Relationship of house humidity with the incidence of Pneumonia

In this study the humidity of the house proved to be significantly associated with the incidence of pneumonia in children aged under 5 years. This result is consistent with the previous explanation that microbial growth and survival are influenced by room humidity, nutrient availability, indoor temperature, weather condition, indoor ventilation, intrusion of moisture and the outdoor microbial load.13 High indoor air temperatures can allow bacteria to grow and multiply properly. Pneumonia-causing bacteria, such as streptococcus pneumoniae, can grow within a temperature range of 250C - 400C, but can grow optimally at 310C - 370C. Hot temperatures can increase indoor evaporation to increase moisture and increase pollutant contents from building materials. High humidity (> 80%), means that the moisture content in the air is high enough, is a good condition for the growth and survival of bacterial cells (pneumococcus) so that bacteria can grow rapidly. Previous research by Bhaskar et al14. shows that home air temperatures are associated with increased cases of pneumonia and deaths from influenza in Ahmedabad, a mega city in Gujarat State in western India.

According to Gao15, the reproduction, development and dynamics of population vector disease is influenced by environmental humidity and other weather factors that will impact the incidence and spread of infectious diseases. An increasingly warm and humid climate is associated with aeroallergenic density, and indirectly can affect the incidence and prevalence of allergic diseases. In addition, humidity also plays a major role in the transmission of viral diseases. Meanwhile, according to Balbus,16 children are inherently sensitive to climate change because physiologically and metabolically less effective in adapting to environmental humidity and other weather related exposures. A relatively non-optimal immune system increases the risk of serious consequences of various infectious diseases.

Relationship between occupancy density with pnemonia

We found a relationship between density of occupancy with density the incidence of pneumonia in children aged under 5 years. The results of this study are consistent with the results of previous studies which concluded that people living in houses have an important role in the speed of transmission of microorganisms in the environment, so the density of house occupancy should be the concern of all family members, especially if associated with the spread of infectious diseases. The high density of housing will affect the house temperature. Overcrowded house occupants will increase the temperature inside the house due to the expenditure of body heat. High indoor air temperatures can allow bacteria to grow and multiply with. According to Fujiyos et al17 bacterial concentrations in built environments change depending on numbers of human occupancy.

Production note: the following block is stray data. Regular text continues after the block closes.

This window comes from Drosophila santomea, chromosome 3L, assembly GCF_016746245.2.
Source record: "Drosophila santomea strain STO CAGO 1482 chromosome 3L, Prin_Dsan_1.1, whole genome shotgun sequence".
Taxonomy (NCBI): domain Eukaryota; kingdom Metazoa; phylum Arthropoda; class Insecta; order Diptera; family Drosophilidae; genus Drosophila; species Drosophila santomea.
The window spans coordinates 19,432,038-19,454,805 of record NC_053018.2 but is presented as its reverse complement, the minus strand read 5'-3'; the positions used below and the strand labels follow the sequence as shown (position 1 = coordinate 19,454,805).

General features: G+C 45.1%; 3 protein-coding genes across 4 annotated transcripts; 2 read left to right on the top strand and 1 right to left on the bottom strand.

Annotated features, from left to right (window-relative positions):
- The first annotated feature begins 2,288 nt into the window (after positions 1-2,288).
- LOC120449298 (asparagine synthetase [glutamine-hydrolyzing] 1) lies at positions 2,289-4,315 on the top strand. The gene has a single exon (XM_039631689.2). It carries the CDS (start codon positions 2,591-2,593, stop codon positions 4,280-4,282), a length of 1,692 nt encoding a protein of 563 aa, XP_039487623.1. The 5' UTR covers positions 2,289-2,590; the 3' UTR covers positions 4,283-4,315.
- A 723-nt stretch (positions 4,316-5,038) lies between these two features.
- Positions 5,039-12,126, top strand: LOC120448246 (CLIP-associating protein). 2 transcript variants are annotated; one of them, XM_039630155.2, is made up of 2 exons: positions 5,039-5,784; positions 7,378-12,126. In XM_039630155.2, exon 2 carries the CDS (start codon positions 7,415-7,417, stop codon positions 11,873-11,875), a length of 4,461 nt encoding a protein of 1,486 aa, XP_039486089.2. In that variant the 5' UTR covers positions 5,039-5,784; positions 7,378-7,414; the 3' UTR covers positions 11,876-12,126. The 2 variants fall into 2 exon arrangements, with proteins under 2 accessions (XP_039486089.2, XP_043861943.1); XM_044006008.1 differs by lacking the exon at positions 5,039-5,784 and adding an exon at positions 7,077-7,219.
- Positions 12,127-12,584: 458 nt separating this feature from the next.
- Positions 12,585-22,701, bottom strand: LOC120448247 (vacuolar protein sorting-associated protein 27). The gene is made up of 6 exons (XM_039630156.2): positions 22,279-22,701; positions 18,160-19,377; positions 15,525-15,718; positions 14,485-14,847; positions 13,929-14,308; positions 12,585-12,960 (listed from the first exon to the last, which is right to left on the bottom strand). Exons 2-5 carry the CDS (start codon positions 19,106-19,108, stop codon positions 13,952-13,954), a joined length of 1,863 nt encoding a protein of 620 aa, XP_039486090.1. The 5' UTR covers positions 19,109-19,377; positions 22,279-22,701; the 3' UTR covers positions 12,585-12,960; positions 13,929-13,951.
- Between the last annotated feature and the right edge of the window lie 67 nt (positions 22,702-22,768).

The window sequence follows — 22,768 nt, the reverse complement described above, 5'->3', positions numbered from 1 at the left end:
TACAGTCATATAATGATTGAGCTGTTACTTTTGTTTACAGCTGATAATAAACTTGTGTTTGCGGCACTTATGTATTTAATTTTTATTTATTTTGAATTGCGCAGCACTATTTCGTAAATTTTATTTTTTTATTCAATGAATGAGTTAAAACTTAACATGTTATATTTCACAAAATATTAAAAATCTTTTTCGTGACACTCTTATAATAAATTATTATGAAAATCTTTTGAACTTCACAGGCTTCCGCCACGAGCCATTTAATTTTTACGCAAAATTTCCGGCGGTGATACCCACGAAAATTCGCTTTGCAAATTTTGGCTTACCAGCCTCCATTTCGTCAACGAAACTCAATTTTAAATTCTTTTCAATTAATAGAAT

The results of this study in accordance with previous research that room occupancy density is a risk factor for the incidence of pneumonia in children under 5 years in West Lombok, Indonesia,18 sharing with someone with cough is an important risk factor for severe pnemonia,19 a densely populated home allows the transmission of bacteria and viruses causing pneumonia by breathing from the inhabitants of one house to the other home dwellers more easily and quickly.20

The results of this study may complement the results of previous studies that conclude respiratory infections such as pneumonia will increase in the house with the number of occupants of more than 7 people with an increase of 1.83 times each increased 1 person. Increased risk of pneumonia by as much as 1.15 times when a child under five years sleeps with more than 3 people in one room, and an increase of 2.87 times when staying at home with high density. The increased risk of pneumonia occurs because disease-causing pathogens can spread more rapidly in dense environments.21, 22

Conclusion

Lighting in the room (OR = 3.118) and exposure to cigarette smoke (OR = 10,450) are two major risk factors for pneumonia in children aged under 5 years in Samarinda city of Indonesia. Although the value of OR is less than 1 (not a risk factor), but based on data analysis, the humidity in the house (p = 0.028) and occupancy density (p = 0.024) are significantly related to the incidence of pneumonia. Home temperatures (p = 0.410) and illumination (p = 0.09) were not statistically related to pneumonia.

Acknowledgment

The authors are very grateful to all respondents and stakeholders who are participated in this study. This study received no funding support and the author declare that there is no conflict of interest.

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Article Details

Issue: Vol 5 No 3 (2018)
Page No.: 3601-3605
Section: Articles
DOI: https://doi.org/10.18535/ijmsci/v5i3.08


 How to Cite
Ramdan, I. M., P, N. A., & F, A. R. (2018). Risk Factor of Pnemonia among Children Aged Under 5 Years. A Case Control Study in Samarinda, Indonesia. International Journal of Medical Science and Clinical invention, 5(3), 3601-3605. https://doi.org/10.18535/ijmsci/v5i3.08